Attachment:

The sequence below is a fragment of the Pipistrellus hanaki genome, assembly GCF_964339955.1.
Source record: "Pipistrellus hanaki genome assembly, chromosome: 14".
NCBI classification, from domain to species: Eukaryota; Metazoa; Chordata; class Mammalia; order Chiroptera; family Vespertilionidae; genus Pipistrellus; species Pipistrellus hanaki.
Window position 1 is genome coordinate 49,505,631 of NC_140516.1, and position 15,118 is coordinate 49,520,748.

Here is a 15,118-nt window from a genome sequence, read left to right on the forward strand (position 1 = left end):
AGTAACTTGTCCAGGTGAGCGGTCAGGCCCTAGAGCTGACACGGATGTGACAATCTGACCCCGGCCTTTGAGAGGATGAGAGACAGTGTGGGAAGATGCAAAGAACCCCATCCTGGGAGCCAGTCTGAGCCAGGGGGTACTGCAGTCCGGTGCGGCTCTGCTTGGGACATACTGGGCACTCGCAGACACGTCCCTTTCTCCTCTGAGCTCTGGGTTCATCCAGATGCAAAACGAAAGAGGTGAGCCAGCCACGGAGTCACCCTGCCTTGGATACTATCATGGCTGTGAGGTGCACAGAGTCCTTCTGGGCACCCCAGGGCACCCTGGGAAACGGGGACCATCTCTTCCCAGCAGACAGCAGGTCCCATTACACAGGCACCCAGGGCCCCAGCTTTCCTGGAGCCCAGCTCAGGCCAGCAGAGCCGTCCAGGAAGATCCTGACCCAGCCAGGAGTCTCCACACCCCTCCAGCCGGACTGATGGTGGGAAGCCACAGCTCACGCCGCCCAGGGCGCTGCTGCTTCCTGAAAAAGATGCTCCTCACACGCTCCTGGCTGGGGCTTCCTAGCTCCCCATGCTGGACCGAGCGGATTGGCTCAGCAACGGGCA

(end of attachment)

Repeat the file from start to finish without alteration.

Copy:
The sequence below is a fragment of the Pipistrellus hanaki genome, assembly GCF_964339955.1.
Source record: "Pipistrellus hanaki genome assembly, chromosome: 14".
NCBI classification, from domain to species: Eukaryota; Metazoa; Chordata; class Mammalia; order Chiroptera; family Vespertilionidae; genus Pipistrellus; species Pipistrellus hanaki.
Window position 1 is genome coordinate 49,505,631 of NC_140516.1, and position 15,118 is coordinate 49,520,748.

Here is a 15,118-nt window from a genome sequence, read left to right on the forward strand (position 1 = left end):
AGTAACTTGTCCAGGTGAGCGGTCAGGCCCTAGAGCTGACACGGATGTGACAATCTGACCCCGGCCTTTGAGAGGATGAGAGACAGTGTGGGAAGATGCAAAGAACCCCATCCTGGGAGCCAGTCTGAGCCAGGGGGTACTGCAGTCCGGTGCGGCTCTGCTTGGGACATACTGGGCACTCGCAGACACGTCCCTTTCTCCTCTGAGCTCTGGGTTCATCCAGATGCAAAACGAAAGAGGTGAGCCAGCCACGGAGTCACCCTGCCTTGGATACTATCATGGCTGTGAGGTGCACAGAGTCCTTCTGGGCACCCCAGGGCACCCTGGGAAACGGGGACCATCTCTTCCCAGCAGACAGCAGGTCCCATTACACAGGCACCCAGGGCCCCAGCTTTCCTGGAGCCCAGCTCAGGCCAGCAGAGCCGTCCAGGAAGATCCTGACCCAGCCAGGAGTCTCCACACCCCTCCAGCCGGACTGATGGTGGGAAGCCACAGCTCACGCCGCCCAGGGCGCTGCTGCTTCCTGAAAAAGATGCTCCTCACACGCTCCTGGCTGGGGCTTCCTAGCTCCCCATGCTGGACCGAGCGGATTGGCTCAGCAACGGGCA